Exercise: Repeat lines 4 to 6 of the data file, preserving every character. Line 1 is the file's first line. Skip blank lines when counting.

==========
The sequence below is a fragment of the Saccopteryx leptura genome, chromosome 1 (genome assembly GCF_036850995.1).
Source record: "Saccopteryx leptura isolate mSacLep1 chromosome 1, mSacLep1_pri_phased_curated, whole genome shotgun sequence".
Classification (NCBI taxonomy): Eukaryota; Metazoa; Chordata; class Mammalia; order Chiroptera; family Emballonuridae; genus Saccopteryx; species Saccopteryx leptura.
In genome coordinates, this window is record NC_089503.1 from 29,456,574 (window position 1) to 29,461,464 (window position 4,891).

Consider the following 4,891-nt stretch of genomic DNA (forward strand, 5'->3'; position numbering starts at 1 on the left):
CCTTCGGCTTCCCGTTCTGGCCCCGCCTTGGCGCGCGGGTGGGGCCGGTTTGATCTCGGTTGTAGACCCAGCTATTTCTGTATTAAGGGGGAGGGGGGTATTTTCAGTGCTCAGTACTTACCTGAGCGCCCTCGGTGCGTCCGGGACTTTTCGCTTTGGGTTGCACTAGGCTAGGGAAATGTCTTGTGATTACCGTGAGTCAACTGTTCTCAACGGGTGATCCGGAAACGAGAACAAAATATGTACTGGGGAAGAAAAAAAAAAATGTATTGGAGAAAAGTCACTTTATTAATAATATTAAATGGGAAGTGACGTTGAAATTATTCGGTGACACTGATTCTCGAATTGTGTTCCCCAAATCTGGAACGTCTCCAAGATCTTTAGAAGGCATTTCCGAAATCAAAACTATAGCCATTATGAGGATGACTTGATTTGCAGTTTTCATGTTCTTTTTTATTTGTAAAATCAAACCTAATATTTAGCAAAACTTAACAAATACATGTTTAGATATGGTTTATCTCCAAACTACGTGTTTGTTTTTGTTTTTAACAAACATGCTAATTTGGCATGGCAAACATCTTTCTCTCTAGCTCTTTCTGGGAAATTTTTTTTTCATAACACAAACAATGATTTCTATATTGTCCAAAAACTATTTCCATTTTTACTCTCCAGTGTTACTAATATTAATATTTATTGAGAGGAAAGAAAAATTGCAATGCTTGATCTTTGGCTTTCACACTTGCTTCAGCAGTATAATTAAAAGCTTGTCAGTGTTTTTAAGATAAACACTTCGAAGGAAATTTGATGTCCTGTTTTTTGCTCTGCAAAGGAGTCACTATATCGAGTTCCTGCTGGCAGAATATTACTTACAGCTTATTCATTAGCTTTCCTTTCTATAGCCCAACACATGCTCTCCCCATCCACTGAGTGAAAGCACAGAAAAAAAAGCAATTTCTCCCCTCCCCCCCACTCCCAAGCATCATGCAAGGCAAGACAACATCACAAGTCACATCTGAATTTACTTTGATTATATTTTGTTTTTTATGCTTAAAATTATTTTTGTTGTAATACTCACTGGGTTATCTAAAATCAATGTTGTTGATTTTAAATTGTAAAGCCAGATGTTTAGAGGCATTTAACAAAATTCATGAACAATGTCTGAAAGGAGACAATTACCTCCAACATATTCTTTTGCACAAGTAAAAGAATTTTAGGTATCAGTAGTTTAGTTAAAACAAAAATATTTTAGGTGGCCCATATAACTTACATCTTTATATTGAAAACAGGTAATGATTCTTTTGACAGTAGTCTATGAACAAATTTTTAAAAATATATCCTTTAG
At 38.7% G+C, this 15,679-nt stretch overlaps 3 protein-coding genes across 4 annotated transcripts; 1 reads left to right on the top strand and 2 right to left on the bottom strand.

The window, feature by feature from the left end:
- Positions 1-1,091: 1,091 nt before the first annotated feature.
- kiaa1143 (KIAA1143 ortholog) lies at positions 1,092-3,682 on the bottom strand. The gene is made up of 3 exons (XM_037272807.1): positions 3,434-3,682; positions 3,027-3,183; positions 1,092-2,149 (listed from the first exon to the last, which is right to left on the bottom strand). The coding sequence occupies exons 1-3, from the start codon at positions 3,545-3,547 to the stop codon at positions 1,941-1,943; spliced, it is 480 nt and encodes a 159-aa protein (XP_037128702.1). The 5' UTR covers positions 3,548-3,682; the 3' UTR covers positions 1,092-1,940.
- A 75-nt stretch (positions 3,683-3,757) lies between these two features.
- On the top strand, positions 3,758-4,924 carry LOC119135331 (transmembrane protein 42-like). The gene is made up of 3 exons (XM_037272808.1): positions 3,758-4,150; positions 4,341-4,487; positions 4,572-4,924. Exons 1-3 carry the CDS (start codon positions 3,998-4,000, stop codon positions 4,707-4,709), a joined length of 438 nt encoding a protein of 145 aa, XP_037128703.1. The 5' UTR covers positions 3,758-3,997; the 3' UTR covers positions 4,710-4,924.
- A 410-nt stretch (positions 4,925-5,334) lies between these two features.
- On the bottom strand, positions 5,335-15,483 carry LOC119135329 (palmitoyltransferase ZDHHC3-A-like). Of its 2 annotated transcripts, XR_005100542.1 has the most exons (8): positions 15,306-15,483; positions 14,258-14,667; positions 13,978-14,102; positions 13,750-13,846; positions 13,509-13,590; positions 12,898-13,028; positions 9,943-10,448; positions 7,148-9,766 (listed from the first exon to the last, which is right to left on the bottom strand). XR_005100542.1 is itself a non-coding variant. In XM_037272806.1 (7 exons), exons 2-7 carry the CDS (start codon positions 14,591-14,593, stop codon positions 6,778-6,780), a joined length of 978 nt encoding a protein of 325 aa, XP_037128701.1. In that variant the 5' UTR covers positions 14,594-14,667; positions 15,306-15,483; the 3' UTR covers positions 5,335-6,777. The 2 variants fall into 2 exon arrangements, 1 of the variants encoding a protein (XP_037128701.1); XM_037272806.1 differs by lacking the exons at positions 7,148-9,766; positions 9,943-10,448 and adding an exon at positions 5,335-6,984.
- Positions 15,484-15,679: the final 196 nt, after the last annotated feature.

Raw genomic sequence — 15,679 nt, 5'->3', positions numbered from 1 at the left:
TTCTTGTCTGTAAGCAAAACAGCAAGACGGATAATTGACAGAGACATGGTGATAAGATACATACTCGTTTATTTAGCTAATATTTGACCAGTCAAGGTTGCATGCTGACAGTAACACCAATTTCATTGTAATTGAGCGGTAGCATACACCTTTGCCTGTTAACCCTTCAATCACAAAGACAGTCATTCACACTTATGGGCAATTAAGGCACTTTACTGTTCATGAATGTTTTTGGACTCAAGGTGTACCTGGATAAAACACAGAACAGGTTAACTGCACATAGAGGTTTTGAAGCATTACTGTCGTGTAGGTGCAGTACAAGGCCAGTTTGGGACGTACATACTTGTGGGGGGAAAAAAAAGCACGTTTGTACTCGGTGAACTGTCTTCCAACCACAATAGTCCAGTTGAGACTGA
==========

In genome coordinates, this window is record NC_089503.1 from 29,456,574 (window position 1) to 29,461,464 (window position 4,891).

Consider the following 4,891-nt stretch of genomic DNA (forward strand, 5'->3'; position numbering starts at 1 on the left):
CCTTCGGCTTCCCGTTCTGGCCCCGCCTTGGCGCGCGGGTGGGGCCGGTTTGATCTCGGTTGTAGACCCAGCTATTTCTGTATTAAGGGGGAGGGGGGTATTTTCAGTGCTCAGTACTTACCTGAGCGCCCTCGGTGCGTCCGGGACTTTTCGCTTTGGGTTGCACTAGGCTAGGGAAATGTCTTGTGATTACCGTGAGTCAACTGTTCTCAACGGGTGATCCGGAAACGAGAACAAAATATGTACTGGGGAAGAAAAAAAAAAATGTATTGGAGAAAAGTCACTTTATTAATAATATTAAATGGGAAGTGACGTTGAAATTATTCGGTGACACTGATTCTCGAATTGTGTTCCCCAAATCTGGAACGTCTCCAAGATCTTTAGAAGGCATTTCCGAAATCAAAACTATAGCCATTATGAGGATGACTTGATTTGCAGTTTTCATGTTCTTTTTTATTTGTAAAATCAAACCTAATATTTAGCAAAACTTAACAAATACATGTTTAGATATGGTTTATCTCCAAACTACGTGTTTGTTTTTGTTTTTAACAAACATGCTAATTTGGCATGGCAAACATCTTTCTCTCTAGCTCTTTCTGGGAAATTTTTTTTTCATAACACAAACAATGATTTCTATATTGTCCAAAAACTATTTCCATTTTTACTCTCCAGTGTTACTAATATTAATATTTATTGAGAGGAAAGAAAAATTGCAATGCTTGATCTTTGGCTTTCACACTTGCTTCAGCAGTATAATTAAAAGCTTGTCAGTGTTTTTAAGATAAACACTTCGAAGGAAATTTGATGTCCTGTTTTTTGCTCTGCAAAGGAGTCACTATATCGAGTTCCTGCTGGCAGAATATTACTTACAGCTTATTCATTAGCTTTCCTTTCTATAGCCCAACACATGCTCTCCCCATCCACTGAGTGAAAGCACAGAAAAAAAAGCAATTTCTCCCCTCCCCCCCACTCCCAAGCATCATGCAAGGCAAGACAACATCACAAGTCACATCTGAATTTACTTTGATTATATTTTGTTTTTTATGCTTAAAATTATTTTTGTTGTAATACTCACTGGGTTATCTAAAATCAATGTTGTTGATTTTAAATTGTAAAGCCAGATGTTTAGAGGCATTTAACAAAATTCATGAACAATGTCTGAAAGGAGACAATTACCTCCAACATATTCTTTTGCACAAGTAAAAGAATTTTAGGTATCAGTAGTTTAGTTAAAACAAAAATATTTTAGGTGGCCCATATAACTTACATCTTTATATTGAAAACAGGTAATGATTCTTTTGACAGTAGTCTATGAACAAATTTTTAAAAATATATCCTTTAG